On the way home from, Morgan’s soccer practice on Saturday evening, we encountered a little scene on the main road near our home. A German Shephard belonging to the elderly man living on the farm adjacent to ours had escaped and was running around chasing cars. The man, who is quite frail, was pacing up and down the side of the road, holding onto his dog’s leash helplessly.
Several cars had to brake hard to avoid hitting the animal, and though a few people got out of their cars to try and corral the dog, nobody managed to get a hold of him. Entré my hero. Mike pulled over and made his way towards the animal. He managed to get his arms wrapped around the body of the German Shephard and stood bent at the waist, speaking to the dog until his owner managed to shuffle his way down the road to where they were waiting. Dog secured. Once they were safely on the shoulder, the collection of cars that had stopped to watch the spectacle, slowly made an exit.
I sat in my car and was awed while watching my husband. Mike took the next few minutes to chat to the frazzled octagenarian. I watched as the demeanour of the old man changed. Mike, who is not a particularly affectionate or tactile person, reached out and touched the man several times on the back. He also patted the dog on his head. He smiled and nodded, and shook the man’s hand. This was all completely unconscious on my husband’s part.
This morning I’ve been replaying that scene over in my head. I’d taken note of Mike’s body language, and the effect it had had on our elderly neighbour and the impression it left in my consciousness is worthy of examination. What is that called, I’m wondering? Was it kindness? Perhaps the act of helping can be considered service, but the unconscious affection was not. That reflex to support emotionally, I believe is what can be called, goodwill.
Friedrich Nietzsche wrote about goodwill. He says, [It is] those expressions of a friendly disposition in interactions, that smile of the eye, those handclasps, that ease which usually envelopes all human interactions.
Goodwill, Nietzsche goes on to say, is the continual manifestation of our humanity, its rays of light, so to speak, in which everything grows. I can’t stop thinking about this. The more I look for these small, seemly inconsequential behaviours, the more I realise that this invisible goodness proliferates in society. The little smiles, a nod of the head, please and thank yous, are more prevalent than you would think. It’s invisible goodness.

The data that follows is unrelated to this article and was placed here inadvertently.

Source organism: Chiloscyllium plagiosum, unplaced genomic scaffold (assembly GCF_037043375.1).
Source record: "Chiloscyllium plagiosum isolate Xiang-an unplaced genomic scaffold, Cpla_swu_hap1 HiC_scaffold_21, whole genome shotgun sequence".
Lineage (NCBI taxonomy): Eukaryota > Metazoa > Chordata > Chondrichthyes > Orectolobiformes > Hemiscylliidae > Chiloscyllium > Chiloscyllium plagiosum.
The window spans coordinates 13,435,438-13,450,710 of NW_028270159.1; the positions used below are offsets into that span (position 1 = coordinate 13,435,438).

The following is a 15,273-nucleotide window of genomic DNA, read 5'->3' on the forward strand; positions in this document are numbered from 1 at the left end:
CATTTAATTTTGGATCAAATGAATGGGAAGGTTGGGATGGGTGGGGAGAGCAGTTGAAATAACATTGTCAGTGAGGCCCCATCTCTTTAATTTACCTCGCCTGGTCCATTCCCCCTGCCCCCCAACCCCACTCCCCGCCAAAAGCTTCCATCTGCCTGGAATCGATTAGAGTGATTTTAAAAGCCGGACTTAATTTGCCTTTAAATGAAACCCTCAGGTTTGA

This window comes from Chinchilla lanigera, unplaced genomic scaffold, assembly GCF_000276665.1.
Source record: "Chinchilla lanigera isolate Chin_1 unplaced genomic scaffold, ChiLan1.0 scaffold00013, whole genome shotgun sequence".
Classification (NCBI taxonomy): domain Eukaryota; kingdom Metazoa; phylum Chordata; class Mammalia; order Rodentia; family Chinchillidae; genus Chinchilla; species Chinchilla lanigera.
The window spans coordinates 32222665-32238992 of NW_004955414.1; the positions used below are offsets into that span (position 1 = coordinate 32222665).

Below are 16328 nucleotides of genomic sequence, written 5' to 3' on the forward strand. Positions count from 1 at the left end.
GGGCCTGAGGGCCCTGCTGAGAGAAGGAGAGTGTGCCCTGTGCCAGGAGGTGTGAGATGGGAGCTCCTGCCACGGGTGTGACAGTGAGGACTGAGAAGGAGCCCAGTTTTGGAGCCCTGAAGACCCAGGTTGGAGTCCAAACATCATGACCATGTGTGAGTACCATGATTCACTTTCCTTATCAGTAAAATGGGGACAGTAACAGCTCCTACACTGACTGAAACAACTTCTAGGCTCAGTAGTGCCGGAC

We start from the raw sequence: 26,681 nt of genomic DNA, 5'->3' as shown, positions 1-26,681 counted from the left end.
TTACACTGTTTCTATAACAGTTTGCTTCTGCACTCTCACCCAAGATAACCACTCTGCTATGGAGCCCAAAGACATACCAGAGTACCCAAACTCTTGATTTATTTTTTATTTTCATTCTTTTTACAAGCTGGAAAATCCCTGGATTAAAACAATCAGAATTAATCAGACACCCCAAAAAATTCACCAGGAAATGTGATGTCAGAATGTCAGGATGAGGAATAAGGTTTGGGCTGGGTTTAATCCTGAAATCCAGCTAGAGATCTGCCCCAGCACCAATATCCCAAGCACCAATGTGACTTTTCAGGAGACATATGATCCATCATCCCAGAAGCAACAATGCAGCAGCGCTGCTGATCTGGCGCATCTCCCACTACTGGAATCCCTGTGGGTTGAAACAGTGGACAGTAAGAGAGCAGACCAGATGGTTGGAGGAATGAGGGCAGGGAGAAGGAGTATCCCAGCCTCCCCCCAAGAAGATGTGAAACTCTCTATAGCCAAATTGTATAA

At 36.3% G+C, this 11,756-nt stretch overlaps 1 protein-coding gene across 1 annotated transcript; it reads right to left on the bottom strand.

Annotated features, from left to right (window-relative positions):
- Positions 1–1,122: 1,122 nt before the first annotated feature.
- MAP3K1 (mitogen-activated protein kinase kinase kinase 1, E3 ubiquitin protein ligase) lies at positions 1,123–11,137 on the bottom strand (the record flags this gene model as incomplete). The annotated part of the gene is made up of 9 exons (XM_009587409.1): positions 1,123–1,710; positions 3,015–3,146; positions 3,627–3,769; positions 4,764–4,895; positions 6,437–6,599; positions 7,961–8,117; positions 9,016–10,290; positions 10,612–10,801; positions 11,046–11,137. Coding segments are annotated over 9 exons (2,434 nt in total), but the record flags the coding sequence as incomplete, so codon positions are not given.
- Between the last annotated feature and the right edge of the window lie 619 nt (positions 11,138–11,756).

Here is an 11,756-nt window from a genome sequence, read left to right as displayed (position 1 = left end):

The higher virtues like charity, kind acts and self-sacrifice get a lot more airplay. After all, a single act of kindness is far more ‘expensive’ than a friendly tap on the back. Goodwill is only noticeable as a sum of doses, but it just as mighty as any other virtue. Just take a look at someone who lacks goodwill…
Have you ever disliked a person without understanding why? There are no noticeable character traits that would cause you to feel justified in your lack of ease— they are not unkind, they’re not ill-mannered, they’re not ‘dangerous’ in any way. And yet, they are unpleasant to be around. The next time you are around that person, look out for the small acts of goodwill— a proffered helping hand, an encouraging smile or nod of the head, the friendly gestures which you would usually take for granted. I’ll bet you those gestures will all be missing. That person lacks goodwill.
Take note this week of the presence of goodwill all around you. When you’re consciously looking for it, you’ll be amazed at its value. Mike had no clue he was doing anything more than helping a neighbour out. Giving a little dose of happiness was a by-product of being a good person; it cost him nothing extra. There is joy to be found in this world. And you contribute to that happiness without knowing it.